Details of a typical beam are shown in Fig.1. A 20 mm concrete cover was used all-around the
beam. The compression steel and nominal concrete strength were kept constant for all beams. Four
100 mm cubes and four 100 x 200 mm cylinders were cast for each beam. Of three tested beams two
were reinforced with the CFRP bars whereas the third beam was steel reinforced beam and was used
as a control specimen. The notation of the beam are as follows: the first letter (B) stands for beam; the
second letter indicates the testing temperature as R for room temperature and E for elevated
temperature; the third letter represents the type of tension reinforcing bar material such as S for steel
and C for CFRP; the letter in italic provides the number of layers such as S for single and D for double
layer; the following number signifies clear cover and the numeral in the end is the specimen number.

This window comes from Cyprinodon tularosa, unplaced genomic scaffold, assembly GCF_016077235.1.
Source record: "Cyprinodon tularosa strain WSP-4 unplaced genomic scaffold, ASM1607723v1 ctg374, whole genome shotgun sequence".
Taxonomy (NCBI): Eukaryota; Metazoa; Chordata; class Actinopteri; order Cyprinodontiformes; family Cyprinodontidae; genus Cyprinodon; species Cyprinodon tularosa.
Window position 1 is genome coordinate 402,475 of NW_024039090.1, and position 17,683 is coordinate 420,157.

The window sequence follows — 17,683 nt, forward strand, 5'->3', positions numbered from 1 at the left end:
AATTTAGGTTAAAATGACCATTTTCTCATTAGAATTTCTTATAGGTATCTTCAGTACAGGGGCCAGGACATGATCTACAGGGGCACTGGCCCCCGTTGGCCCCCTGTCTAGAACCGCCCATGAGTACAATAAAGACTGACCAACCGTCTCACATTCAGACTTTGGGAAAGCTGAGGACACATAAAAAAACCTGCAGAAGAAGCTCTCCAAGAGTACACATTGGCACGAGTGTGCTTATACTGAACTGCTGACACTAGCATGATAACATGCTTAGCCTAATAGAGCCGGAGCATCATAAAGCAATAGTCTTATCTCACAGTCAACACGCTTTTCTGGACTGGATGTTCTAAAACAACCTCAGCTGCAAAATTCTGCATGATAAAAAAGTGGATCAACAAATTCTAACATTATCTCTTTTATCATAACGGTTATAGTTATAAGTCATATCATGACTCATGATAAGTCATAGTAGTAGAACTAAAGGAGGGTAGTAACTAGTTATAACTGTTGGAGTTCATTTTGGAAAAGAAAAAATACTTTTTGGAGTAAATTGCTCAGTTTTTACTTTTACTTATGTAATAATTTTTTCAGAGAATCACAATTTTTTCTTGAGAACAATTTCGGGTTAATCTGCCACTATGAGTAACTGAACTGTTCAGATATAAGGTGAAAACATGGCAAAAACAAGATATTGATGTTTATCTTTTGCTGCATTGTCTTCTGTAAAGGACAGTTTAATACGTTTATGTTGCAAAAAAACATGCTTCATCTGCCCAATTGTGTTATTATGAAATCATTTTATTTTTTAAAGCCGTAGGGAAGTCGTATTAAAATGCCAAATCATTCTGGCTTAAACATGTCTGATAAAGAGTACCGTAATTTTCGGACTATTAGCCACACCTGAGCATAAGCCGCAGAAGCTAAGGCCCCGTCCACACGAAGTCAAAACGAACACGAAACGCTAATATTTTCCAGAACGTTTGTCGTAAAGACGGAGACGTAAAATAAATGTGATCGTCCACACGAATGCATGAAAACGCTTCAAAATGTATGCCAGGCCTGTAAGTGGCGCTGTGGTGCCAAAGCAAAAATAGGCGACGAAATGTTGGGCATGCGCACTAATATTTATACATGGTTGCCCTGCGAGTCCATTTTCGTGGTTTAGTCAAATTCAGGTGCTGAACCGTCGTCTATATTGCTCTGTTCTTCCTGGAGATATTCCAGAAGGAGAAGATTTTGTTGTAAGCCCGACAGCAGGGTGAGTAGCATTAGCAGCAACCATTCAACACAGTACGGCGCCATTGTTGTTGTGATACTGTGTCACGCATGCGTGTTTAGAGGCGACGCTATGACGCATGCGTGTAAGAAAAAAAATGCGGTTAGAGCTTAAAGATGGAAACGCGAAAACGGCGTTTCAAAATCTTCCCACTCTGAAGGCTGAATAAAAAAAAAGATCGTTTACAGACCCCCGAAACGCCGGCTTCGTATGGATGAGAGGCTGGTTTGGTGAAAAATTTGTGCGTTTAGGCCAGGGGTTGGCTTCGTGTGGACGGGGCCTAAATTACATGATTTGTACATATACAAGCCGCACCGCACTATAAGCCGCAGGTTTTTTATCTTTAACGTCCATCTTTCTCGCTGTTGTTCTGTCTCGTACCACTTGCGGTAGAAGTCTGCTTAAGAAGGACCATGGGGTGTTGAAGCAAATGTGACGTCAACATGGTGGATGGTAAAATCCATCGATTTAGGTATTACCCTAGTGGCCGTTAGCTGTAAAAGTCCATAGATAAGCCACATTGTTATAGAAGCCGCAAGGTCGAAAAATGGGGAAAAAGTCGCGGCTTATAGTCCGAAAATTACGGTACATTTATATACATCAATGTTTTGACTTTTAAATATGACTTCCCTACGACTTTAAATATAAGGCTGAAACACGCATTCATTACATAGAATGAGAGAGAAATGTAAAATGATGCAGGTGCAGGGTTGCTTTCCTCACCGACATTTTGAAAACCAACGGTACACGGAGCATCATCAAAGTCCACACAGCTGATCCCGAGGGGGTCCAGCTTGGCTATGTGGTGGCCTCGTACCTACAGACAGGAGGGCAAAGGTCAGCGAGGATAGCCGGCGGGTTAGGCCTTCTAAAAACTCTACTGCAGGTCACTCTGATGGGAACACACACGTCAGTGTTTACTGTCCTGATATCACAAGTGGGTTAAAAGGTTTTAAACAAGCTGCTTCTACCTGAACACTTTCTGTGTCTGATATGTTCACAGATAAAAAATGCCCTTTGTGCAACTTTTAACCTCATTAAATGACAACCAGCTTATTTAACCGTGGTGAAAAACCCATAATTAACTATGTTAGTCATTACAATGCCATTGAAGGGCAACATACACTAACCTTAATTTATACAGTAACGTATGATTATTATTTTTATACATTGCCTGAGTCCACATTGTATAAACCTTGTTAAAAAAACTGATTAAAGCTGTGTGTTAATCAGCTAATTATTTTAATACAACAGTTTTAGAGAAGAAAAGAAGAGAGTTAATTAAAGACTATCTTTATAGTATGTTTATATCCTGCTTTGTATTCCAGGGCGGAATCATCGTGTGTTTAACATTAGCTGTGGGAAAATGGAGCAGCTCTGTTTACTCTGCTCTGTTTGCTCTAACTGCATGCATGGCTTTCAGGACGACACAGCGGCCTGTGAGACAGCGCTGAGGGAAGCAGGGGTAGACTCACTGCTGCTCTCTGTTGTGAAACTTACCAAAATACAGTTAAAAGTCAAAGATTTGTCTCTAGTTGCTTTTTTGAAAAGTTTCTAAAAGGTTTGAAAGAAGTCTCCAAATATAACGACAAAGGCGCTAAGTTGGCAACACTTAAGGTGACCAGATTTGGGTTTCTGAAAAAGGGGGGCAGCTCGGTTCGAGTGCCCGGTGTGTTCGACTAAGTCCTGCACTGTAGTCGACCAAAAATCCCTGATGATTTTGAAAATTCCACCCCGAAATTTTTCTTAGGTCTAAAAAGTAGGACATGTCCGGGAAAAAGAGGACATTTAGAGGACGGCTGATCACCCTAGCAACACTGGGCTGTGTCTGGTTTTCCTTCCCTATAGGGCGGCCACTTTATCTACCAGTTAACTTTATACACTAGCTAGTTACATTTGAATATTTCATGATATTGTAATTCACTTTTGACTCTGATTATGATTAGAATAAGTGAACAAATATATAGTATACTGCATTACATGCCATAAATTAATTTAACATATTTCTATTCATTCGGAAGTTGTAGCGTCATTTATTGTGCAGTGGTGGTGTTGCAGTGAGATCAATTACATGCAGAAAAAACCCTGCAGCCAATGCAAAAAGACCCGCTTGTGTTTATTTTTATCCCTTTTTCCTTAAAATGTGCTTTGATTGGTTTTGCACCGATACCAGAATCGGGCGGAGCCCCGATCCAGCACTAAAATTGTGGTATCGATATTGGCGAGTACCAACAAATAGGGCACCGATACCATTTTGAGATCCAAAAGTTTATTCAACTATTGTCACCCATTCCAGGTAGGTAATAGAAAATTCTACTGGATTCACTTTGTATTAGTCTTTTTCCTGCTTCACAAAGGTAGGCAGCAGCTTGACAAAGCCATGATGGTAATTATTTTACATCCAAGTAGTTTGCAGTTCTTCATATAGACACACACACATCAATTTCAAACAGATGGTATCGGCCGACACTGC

2 T8 bars
6 mm
2 T10 steel /
2 9.5 mm
CFRP bars



100 mm c/c Typ.


All dimensions in mm
Fig. 1 Details of a typical beam

2.2 Materials
The average 28-day cylinder strength of the concrete was 33.44 MPa. The strength on the day of
test is given in Table 1. These were obtained by crushing the cylinders a few hours before the test.
The FRP bars consisted of 9.5 mm diameter straight CFRP rods. The bars were produced by an
American manufacturer using the pultrusion process. The resin used to bond the fibres was bisphenol
epoxy vinyl ester. A textured surface was provided on the bars through surface treatment in order to

Monday 13 Wednesday 15 July 2009

FRPRCS-9 Sydney, Australia

increase the bond with the concrete. Tension steel rebars consisted of 10 mm diameter high strength